In part three of our adventures with kyodo ryori (郷土料理) / Regional cuisine, we visit the Kanto and Chubu Regions of Japan.
The Kanto region consists of seven prefectures and is very densely populated. Tokyo and Yokohama, two of Japan’s largest metropolises are located within the Kanto region. The Chubu region, next door, is comprised of nine prefectures including: Fukui, Ishikawa, Toyama, Shizuoka, Aichi, Gifu, Yamanashi, Nagano and Niigata.
The Kanto dialect is the standard Japanese taught in schools. As the political, economic and cultural center of the nation, the region sets the pace that the rest of Japan tries to follow.
Known for its beautiful mountains, Mt. Fuji and the Japanese Alps, Chubu is divided into three distinct sub regions: Tokai, Koshinetsu, and Hokuriku. Three sub regions mean three different dialects and the food culture is different for each region as well.
For instance, in rural communities in Nagano and Gunma, you will find something called Inago no Tsukudani. Inago is a type of grasshopper that is stewed in sweetened soy sauce. In many souvenir shops within the area, you will find this delicacy packaged to bring home to your loved ones and friends as omiyage (souvenirs). Other regional fare popular in Nagano (Shinshu) is Oyaki and Soba.
Oyaki is basically a flour dumpling stuffed with vegetables seasoned with miso and soy sauce. The type of vegetables used vary with specific areas within Nagano.
Nagano is synonymous with soba noodles. Anywhere you go in Japan, the locals will tell you that you haven’t sampled soba until you have had Shinshu Soba! The area’s highlands are perfectly suited for growing buckwheat which is then ground and mixed with fresh, clean water flowing from Nagano’s mountains and the taste is quite remarkable if I say so myself!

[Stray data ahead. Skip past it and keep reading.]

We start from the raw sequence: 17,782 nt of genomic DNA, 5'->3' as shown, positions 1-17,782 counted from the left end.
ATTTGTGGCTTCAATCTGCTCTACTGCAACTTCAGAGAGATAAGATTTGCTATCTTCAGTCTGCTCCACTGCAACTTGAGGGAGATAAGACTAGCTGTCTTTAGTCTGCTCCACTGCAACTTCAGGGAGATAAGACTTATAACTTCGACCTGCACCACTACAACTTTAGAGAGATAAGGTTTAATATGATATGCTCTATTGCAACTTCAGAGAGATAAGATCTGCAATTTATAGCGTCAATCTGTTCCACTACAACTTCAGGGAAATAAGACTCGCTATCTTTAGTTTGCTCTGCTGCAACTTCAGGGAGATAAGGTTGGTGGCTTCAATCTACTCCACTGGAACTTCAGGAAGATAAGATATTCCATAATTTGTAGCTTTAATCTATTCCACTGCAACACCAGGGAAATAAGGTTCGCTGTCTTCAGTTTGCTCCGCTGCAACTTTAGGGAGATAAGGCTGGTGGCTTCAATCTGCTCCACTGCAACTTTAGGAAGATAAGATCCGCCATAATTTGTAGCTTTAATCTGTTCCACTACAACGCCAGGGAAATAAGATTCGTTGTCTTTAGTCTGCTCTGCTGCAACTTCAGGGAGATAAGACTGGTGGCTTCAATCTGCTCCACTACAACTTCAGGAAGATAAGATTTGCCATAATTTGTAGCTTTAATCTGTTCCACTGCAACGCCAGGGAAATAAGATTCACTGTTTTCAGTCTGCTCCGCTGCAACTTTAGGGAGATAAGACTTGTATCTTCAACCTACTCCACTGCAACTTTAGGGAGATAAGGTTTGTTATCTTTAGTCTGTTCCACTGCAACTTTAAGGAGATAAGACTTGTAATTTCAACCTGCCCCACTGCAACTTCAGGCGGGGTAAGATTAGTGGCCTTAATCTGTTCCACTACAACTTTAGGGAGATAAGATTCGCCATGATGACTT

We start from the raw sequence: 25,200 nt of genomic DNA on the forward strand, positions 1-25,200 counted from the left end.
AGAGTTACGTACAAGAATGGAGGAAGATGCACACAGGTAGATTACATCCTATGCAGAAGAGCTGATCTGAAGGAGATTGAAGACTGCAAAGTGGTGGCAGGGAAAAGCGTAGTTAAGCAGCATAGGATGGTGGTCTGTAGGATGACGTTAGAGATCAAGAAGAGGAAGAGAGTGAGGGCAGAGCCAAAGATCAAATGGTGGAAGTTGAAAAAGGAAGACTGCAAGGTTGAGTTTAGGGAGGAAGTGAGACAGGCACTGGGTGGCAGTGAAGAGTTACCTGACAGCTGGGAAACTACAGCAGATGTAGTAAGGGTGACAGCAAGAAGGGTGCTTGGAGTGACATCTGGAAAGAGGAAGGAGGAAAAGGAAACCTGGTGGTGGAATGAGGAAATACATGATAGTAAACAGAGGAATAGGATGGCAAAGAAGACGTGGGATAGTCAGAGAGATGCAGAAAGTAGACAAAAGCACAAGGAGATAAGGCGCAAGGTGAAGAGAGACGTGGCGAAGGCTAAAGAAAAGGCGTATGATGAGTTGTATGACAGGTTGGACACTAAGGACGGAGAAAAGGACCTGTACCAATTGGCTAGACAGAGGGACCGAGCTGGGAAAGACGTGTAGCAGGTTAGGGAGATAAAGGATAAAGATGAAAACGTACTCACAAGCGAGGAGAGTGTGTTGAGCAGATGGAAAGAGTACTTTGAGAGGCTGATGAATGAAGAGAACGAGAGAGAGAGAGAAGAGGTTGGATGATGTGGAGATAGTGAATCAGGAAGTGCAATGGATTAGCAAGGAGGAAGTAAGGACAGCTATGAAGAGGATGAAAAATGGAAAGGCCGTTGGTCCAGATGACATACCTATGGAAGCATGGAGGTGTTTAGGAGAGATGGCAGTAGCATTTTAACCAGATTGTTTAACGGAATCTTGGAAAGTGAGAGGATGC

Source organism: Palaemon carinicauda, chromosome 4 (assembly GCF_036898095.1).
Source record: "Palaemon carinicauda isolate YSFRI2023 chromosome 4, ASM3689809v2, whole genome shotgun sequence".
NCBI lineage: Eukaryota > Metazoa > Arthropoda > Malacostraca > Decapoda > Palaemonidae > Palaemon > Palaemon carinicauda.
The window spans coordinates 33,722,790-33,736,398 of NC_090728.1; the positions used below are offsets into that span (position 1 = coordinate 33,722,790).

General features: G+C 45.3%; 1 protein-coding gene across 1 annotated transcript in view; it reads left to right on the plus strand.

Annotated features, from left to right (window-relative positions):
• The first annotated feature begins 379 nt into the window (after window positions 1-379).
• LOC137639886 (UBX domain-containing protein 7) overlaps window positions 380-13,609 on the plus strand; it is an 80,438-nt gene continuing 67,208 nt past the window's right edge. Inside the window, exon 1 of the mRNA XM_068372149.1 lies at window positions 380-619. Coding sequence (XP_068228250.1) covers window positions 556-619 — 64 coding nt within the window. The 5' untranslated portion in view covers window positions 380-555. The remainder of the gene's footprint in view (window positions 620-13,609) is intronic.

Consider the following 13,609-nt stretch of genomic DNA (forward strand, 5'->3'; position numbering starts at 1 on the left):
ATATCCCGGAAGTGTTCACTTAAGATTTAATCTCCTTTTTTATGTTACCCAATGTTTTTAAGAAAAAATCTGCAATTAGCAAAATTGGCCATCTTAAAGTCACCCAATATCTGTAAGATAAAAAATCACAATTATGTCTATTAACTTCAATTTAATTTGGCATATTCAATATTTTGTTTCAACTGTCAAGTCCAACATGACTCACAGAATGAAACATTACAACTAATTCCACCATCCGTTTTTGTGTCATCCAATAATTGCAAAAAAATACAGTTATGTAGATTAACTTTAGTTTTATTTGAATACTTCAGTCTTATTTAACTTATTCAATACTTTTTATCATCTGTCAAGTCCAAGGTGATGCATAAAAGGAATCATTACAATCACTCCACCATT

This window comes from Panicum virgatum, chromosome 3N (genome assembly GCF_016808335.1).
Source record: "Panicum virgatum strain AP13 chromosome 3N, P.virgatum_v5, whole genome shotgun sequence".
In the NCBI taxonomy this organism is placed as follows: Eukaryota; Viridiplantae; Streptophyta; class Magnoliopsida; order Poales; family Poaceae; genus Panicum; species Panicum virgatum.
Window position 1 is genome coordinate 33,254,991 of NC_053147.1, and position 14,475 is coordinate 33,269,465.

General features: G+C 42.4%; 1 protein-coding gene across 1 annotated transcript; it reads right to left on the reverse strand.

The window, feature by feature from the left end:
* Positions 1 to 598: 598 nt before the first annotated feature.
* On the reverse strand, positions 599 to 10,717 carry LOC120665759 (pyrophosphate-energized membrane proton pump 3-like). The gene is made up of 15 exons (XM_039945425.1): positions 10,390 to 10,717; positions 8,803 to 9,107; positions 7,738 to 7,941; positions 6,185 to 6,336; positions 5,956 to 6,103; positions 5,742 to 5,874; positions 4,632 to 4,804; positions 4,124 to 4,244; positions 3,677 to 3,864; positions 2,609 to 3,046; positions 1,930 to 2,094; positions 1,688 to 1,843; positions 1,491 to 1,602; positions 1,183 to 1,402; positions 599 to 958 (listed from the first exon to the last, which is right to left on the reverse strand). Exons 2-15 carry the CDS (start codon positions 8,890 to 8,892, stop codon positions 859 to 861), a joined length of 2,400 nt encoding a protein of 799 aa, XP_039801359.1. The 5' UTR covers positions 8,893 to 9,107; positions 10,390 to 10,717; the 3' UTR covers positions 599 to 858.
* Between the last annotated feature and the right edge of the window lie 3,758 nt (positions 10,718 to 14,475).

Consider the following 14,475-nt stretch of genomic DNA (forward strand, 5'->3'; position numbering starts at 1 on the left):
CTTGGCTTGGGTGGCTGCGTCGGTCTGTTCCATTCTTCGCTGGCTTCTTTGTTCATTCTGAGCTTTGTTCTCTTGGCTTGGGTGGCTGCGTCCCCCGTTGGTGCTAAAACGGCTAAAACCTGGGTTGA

But getting away from some of the more “exotic” kyodo ryori, other regional food items associated with the Kanto and Chubu regions include: Hoto (udon noodles stewed in a miso-based soup with vegetables such as kabocha, potatoes, mushrooms and sometimes meat), Monja Yaki (a savory pancake similar to okonomiyaki but much runnier. It is eaten directly off the grill using a special metal spatula.), Masuzuhi (associated with Toyama, it is sushi rice steamed in bamboo leaves with trout placed on top), Sauce Katsudon (pork cutlet, breaded and fried placed on top of rice with special with Worcestershire sauce), and Tekonezushi (Cuts of red-meat fish, such as skipjack tuna or bluefin, are placed in a soy-flavored marinade, then arranged on top of vinegared rice. This is garnished to taste with slivers of green shiso leaf, ginger root or nori seaweed.)
This list is by no means an all-inclusive list of kyodo ryori associated with these two regions but an introduction and a mere starting point for discovering all the wonderful delicacies the Kanto and Chubu regions have to offer. So go forth and be adventurous! Have you heard the term, have chopsticks, will travel?